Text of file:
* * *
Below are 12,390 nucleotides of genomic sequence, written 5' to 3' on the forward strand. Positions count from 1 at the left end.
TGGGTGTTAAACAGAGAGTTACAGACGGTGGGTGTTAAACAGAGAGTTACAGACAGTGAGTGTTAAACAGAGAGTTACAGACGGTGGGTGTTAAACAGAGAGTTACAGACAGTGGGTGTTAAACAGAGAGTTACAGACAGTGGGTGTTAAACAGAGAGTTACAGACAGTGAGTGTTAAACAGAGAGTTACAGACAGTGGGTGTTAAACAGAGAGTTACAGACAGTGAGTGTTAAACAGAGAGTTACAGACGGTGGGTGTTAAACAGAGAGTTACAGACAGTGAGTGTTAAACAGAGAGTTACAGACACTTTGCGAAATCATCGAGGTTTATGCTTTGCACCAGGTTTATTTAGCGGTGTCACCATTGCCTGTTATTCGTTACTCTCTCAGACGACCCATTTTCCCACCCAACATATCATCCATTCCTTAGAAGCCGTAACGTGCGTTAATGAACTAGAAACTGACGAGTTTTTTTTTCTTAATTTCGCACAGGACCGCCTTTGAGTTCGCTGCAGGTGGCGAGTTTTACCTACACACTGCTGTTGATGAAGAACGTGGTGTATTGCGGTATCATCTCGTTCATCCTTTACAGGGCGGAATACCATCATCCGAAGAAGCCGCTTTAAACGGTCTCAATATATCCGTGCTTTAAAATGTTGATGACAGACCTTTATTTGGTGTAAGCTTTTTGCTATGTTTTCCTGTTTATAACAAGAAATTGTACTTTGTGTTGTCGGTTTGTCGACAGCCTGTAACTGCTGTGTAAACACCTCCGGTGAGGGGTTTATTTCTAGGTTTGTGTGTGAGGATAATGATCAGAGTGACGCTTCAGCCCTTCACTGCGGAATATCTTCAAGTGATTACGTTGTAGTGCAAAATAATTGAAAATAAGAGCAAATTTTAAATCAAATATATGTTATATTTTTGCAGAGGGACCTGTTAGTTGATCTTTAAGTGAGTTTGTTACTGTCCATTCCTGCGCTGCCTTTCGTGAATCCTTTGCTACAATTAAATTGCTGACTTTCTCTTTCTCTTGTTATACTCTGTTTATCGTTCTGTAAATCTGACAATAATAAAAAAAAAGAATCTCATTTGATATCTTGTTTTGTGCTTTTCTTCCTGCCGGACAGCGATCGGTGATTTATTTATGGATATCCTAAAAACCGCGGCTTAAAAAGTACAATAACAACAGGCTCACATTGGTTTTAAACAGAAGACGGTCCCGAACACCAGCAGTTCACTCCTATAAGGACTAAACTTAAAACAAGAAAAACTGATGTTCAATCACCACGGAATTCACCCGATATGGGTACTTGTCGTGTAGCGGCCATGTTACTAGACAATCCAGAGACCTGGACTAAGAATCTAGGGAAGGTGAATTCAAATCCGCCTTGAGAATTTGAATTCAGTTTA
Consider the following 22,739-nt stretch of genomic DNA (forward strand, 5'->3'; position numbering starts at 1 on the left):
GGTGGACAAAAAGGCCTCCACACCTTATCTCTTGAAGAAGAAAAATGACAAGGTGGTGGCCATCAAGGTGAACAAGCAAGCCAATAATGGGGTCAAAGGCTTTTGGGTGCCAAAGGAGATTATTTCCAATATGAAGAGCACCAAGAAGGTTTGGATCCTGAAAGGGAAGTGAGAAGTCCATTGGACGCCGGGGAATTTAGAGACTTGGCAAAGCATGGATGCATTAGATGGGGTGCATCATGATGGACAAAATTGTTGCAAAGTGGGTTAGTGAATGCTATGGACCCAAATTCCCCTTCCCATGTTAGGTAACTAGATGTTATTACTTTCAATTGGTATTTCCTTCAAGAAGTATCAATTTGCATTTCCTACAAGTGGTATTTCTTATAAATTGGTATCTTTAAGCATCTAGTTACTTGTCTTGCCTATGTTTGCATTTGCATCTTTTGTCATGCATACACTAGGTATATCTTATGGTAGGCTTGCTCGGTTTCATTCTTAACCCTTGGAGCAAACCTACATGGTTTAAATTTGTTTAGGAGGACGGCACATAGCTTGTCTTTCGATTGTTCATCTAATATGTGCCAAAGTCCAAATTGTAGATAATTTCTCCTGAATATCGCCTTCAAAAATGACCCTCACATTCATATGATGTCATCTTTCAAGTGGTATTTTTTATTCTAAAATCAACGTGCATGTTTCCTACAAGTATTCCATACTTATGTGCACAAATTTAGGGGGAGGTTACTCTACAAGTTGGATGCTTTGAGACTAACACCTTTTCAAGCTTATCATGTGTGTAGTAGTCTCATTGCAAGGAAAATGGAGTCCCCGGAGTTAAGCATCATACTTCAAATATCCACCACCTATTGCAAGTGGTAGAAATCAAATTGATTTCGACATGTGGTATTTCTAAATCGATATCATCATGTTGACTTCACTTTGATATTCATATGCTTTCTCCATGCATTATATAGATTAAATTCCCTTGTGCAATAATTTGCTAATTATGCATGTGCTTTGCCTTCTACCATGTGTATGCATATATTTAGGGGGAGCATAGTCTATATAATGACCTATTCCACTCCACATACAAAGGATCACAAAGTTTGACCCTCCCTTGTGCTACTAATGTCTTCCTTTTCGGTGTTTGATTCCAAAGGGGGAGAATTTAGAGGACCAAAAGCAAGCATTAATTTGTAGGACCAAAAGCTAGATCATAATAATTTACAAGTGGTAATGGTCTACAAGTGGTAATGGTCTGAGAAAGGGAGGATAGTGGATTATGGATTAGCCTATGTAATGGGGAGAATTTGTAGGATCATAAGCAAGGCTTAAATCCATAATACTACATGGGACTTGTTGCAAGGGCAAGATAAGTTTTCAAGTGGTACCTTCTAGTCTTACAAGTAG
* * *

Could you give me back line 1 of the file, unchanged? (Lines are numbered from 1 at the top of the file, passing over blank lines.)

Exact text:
Below are 12,390 nucleotides of genomic sequence, written 5' to 3' on the forward strand. Positions count from 1 at the left end.